Large multilingual models trained with self-supervision achieve state-of-the-art results in a wide range of natural language processing tasks. Self-supervised pretrained models are often fine-tuned on parallel data from one or multiple language pairs for machine translation. Multilingual fine-tuning improves performance on low-resource languages but requires modifying the entire model and can be prohibitively expensive. Training a new adapter on each language pair or training a single adapter on all language pairs without updating the pretrained model has been proposed as a parameter-efficient alternative. However, the former does not permit any sharing between languages, while the latter shares parameters for all languages and is susceptible to negative interference. In this paper, we propose training language-family adapters on top of mBART-50 to facilitate cross-lingual transfer. Our approach outperforms related baselines, yielding higher translation scores on average when translating from English to 17 different low-resource languages. We also show that language-family adapters provide an effective method to translate to languages unseen during pretraining.

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Improving Neural Machine Translation of Indigenous Languages with Multilingual Transfer Learning
Wei-rui Chen | Muhammad Abdul-mageed

Machine translation (MT) involving Indigenous languages, including endangered ones, is challenging primarily due to lack of sufficient parallel data. We describe an approach exploiting bilingual and multilingual pretrained MT models in a transfer learning setting to translate from Spanish into ten South American Indigenous languages. Our models set new SOTA on five out of the ten language pairs we consider, even doubling performance on one of these five pairs. Unlike previous SOTA that perform data augmentation to enlarge the train sets, we retain the low-resource setting to test the effectiveness of our models under such a constraint. In spite of the rarity of linguistic information available about the Indigenous languages, we offer a number of quantitative and qualitative analyses (e.g., as to morphology, tokenization, and orthography) to contextualize our results.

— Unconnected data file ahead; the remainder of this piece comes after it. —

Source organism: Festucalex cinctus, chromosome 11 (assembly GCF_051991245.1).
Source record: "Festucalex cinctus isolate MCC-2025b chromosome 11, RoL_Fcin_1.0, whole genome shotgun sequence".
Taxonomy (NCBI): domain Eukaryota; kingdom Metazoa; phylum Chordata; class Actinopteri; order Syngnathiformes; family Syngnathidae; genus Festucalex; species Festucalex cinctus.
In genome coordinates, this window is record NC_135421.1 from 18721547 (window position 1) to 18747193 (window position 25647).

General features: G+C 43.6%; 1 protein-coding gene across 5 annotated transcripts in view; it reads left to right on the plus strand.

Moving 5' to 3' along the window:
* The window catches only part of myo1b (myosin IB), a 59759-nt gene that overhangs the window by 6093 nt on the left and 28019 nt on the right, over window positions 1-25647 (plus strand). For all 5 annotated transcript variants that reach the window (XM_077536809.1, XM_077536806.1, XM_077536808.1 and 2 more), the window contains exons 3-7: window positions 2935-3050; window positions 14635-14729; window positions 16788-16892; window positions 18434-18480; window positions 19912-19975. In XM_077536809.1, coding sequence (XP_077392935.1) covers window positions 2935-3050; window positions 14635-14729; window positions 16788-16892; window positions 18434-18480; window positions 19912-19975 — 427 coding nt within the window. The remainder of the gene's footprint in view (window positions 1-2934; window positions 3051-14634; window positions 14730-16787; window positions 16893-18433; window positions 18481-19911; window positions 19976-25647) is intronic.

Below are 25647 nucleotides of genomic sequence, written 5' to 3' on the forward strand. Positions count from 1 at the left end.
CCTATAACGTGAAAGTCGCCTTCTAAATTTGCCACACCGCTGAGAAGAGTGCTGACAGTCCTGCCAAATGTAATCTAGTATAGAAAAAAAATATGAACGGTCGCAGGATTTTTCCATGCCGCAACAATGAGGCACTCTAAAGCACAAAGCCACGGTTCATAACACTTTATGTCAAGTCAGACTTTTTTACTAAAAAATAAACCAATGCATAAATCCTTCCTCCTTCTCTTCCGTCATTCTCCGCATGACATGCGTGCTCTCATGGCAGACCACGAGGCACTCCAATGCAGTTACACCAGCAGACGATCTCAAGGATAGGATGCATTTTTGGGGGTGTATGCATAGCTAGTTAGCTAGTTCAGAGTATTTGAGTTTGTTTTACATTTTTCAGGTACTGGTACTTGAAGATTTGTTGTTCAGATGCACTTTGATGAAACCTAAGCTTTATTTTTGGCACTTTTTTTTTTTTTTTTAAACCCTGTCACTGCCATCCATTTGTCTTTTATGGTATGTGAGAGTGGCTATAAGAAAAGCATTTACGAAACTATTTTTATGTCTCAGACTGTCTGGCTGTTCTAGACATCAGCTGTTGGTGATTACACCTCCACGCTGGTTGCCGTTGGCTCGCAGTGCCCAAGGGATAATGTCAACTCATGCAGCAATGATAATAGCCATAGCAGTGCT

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Investigating Lexical Replacements for Arabic-English Code-Switched Data Augmentation
Injy Hamed | Nizar Habash | Slim Abdennadher | Ngoc Thang Vu

Data sparsity is a main problem hindering the development of code-switching (CS) NLP systems. In this paper, we investigate data augmentation techniques for synthesizing dialectal Arabic-English CS text. We perform lexical replacements using word-aligned parallel corpora where CS points are either randomly chosen or learnt using a sequence-to-sequence model. We compare these approaches against dictionary-based replacements. We assess the quality of generated sentences through human evaluation and evaluate the effectiveness of data augmentation on machine translation (MT), automatic speech recognition (ASR), and speech translation (ST) tasks. Results show that using a predictive model results in more natural CS sentences compared to the random approach, as reported in human judgements. In the downstream tasks, despite the random approach generating more data, both approaches perform equally (outperforming dictionary-based replacements). Overall, data augmentation achieves 34% improvement in perplexity, 5.2% relative improvement on WER for ASR task, +4.0-5.1 BLEU points on MT task, and +2.1-2.2 BLEU points on ST over a baseline trained on available data without augmentation.